Hurricane Ivan image
National Weather Service image of Hurricane Ivan.

The Category 3 storm struck with a fury, pushing the ocean on shore and blowing structures apart.

Hurricane Ivan damage, Navarre Beach
Just imagine someone staying in these structures and enduring the deafening sounds of wind and debris.  (Photo courtesy: Florida archives by Chris Duval)

The general public probably doesn’t understand the concept of all the work going on behind-the-scenes in so many emergency planning teams and centers when a disaster strikes.  I know!  I’ve been there and observed firsthand.  It is AMAZING all the dedication and countless hours performed by government employees and volunteers.

Preparations for Hurricane Michael remain similar to those crises of years past as thousands prepare, respond and recover.

People can help.  Local emergency management teams know the areas best and they have studied their areas in detail.  If they say to evaluate or take certain precautions, please do so.  Once the main threat of a hurricane is underway, emergency response teams can’t respond.

I recall a phone call I received during Hurricane Ivan.

A dad called from California stating he was talking on the phone with his daughter who was in a condominium on the beach near Pensacola, Florida.  She was in her room a few stories above ground level.

The dad said his daughter mentioned the winds were picking up and she could see the ocean pouring in at the bottom floor.  He pleaded for her to take cover and protect herself.

Then … all of a sudden… he heard glass breaking and whirling wind.  He had no sound nor response from his daughter.  He provided the address to me and asked for an emergency responder to check on her.  I advised they will not be able to check until conditions subside.  He seemed desperate.

I told the dad I would pass his information to our law enforcement emergency support team and they may be able to relay information to the search-and-rescue teams when they begin their mission as soon as conditions permit.

– Ron Tittle

So…if you have loved ones around the potential impact areas, please encourage them to listen to local authorities and heed their advice.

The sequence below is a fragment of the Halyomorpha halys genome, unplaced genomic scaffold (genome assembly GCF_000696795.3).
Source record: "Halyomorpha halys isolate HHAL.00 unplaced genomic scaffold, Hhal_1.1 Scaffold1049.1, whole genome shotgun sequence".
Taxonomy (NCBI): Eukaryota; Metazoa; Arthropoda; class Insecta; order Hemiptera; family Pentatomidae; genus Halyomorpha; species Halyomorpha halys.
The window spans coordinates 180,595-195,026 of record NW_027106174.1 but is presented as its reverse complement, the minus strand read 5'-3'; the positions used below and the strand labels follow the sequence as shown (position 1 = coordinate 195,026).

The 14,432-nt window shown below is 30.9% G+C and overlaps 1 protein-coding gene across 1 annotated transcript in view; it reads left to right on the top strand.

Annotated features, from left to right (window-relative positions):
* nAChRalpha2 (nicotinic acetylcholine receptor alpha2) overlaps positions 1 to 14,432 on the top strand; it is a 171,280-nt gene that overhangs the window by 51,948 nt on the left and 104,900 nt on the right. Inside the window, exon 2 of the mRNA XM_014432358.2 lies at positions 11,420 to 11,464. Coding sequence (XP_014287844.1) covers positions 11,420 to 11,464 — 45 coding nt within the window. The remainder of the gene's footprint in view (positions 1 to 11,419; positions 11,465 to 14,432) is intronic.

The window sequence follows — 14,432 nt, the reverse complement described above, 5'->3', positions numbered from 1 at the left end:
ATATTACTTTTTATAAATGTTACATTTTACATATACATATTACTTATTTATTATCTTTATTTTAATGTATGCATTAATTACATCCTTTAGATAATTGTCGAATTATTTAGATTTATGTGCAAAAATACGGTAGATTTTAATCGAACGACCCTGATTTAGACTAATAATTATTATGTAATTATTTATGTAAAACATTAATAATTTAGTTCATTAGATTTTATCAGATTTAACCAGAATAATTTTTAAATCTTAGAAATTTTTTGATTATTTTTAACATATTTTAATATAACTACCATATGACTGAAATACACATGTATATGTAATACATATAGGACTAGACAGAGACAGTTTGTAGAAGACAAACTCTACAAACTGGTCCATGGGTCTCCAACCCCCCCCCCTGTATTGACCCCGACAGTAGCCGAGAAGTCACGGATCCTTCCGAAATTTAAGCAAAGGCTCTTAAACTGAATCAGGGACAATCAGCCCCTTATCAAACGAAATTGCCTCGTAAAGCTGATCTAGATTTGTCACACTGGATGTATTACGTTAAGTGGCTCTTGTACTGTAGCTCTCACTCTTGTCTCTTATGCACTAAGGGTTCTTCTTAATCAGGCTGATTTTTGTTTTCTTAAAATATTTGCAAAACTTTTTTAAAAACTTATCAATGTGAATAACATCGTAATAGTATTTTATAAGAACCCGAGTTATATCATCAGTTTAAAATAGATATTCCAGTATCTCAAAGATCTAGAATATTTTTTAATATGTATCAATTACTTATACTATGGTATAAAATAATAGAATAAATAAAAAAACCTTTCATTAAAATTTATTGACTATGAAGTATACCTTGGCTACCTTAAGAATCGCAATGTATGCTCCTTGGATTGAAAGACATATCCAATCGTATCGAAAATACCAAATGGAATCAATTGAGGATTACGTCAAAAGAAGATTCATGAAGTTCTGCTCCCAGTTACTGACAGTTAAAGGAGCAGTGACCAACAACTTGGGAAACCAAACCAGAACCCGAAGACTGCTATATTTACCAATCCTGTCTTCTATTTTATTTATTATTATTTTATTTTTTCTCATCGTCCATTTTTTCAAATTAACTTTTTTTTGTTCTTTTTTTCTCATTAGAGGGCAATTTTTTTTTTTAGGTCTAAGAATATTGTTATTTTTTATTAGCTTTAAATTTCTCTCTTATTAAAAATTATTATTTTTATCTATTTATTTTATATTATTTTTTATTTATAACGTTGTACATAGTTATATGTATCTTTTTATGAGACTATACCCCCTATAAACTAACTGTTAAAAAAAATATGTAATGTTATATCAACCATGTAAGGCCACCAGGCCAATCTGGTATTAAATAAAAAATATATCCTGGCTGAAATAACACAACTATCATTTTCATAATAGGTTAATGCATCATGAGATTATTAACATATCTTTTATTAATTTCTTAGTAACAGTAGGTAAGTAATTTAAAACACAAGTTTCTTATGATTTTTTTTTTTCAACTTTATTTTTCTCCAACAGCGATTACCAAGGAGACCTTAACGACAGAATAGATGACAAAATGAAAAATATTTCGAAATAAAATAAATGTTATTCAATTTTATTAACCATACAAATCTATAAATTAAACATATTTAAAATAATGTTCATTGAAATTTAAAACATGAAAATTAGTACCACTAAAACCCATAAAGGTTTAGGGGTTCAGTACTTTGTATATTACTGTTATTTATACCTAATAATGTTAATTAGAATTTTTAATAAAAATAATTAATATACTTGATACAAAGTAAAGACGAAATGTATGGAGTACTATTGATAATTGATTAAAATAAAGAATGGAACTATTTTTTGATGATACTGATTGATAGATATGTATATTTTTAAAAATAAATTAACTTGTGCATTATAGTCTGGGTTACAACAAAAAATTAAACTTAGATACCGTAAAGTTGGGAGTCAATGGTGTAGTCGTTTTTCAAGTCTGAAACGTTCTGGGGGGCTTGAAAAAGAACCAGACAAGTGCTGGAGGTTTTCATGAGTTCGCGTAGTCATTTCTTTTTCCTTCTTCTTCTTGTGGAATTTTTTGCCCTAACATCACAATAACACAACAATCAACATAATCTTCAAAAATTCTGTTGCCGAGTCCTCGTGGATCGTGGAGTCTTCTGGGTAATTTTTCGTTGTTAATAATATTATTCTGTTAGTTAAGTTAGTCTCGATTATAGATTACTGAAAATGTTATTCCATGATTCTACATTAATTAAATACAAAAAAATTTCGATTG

Also, continue to monitor local and national news.The Weather Channel is excellent at  keeping the public updated.  https://weather.com/

FLNG Soldier providing security
Enter a caption

Everyone should also understand how so many agencies are poised and respond immediately when safe to do so.  Currently more than 1,500 Florida National Guard troops are placed in active service by Florida’s governor with thousands on stand-by.

The Guard typically performs planning and staging missions beforehand to ensure their resources are properly placed and ready to move in immediately to the impacted areas.

Hurricane Ivan house destroyed - SFGate - photo by AP, Phil Coale
The owner of this house on Cape San Blas kneels to pray in front of the rubble.  The home was destroyed by the winds and waves of Hurricane Ivan.  (Photo by AP/Phil Coale, posted at https://www.sfgate.com/news/article/Ivan-is-worst-U-S-hurricane-since-99-Death-2724367.php

Many military missions will include helping with search-and-rescue, security, aviation support, moving supplies and equipment, and so many other responsibilities as determined by the State Emergency Operations Center.  Usually hundreds or thousands of Guard troops come from other states, along with active duty federal military, Coast Guard and other agencies.

 

Hurricane Ivan surges onto Ft. Walton Beach, 2004
Police car and storm surge during Hurricane Ivan’s landfall – Fort Walton Beach, Florida. (Photo courtesy: Florida archives by Chris Duval)

State agencies conduct similar planning and response.  Fish and Wildlife Commission teams do quite well in search-and-rescue along with various law enforcement agencies and fire/rescue teams.

 

 

 

Hurricane Ivan roadway destruction - Pinterest.com
Photo courtesy: Pinterest.com

The Florida Department of Transportation has emergency operations centers working in conjunction with the states’s emergency management center.  They have professional engineers who have already been studying the potential impact of the storm and anticipate how they will respond quickly to assist in recovery.   Once conditions permit, teams will provide a damage assessment to ensure bridges and roadways are safe for the public to use.  The traveling public must be patient.  It takes time to provide sufficient assessments.  All of the response efforts are coordinated with the State Emergency Management Center to ensure the most effective and safe response to, within and from the impact areas, and so the proper resourcing can be provided.  They also coordinate with the Federal Emergency Management Agency (FEMA).

 

Hurricane Ivan and I-10 bridge section collapse
Interstate 10 span disappears from the force of Hurricane Ivan in 2004, taking a truck cab and driver with it.  (Photo courtesy:  AP)

Similar to Hurricane Ivan, I suspect many roads will have some of their structure base washed out or damaged in some way to prevent vehicles from crossing.  The repairs could take some time.

So!  Do you risk it with your life or family?  After all, our protection and safety is the primary responsibility of government.  Yet we have to take responsibility as well.

Be prepared! Be safe! Be patient!

Blessings!

Ron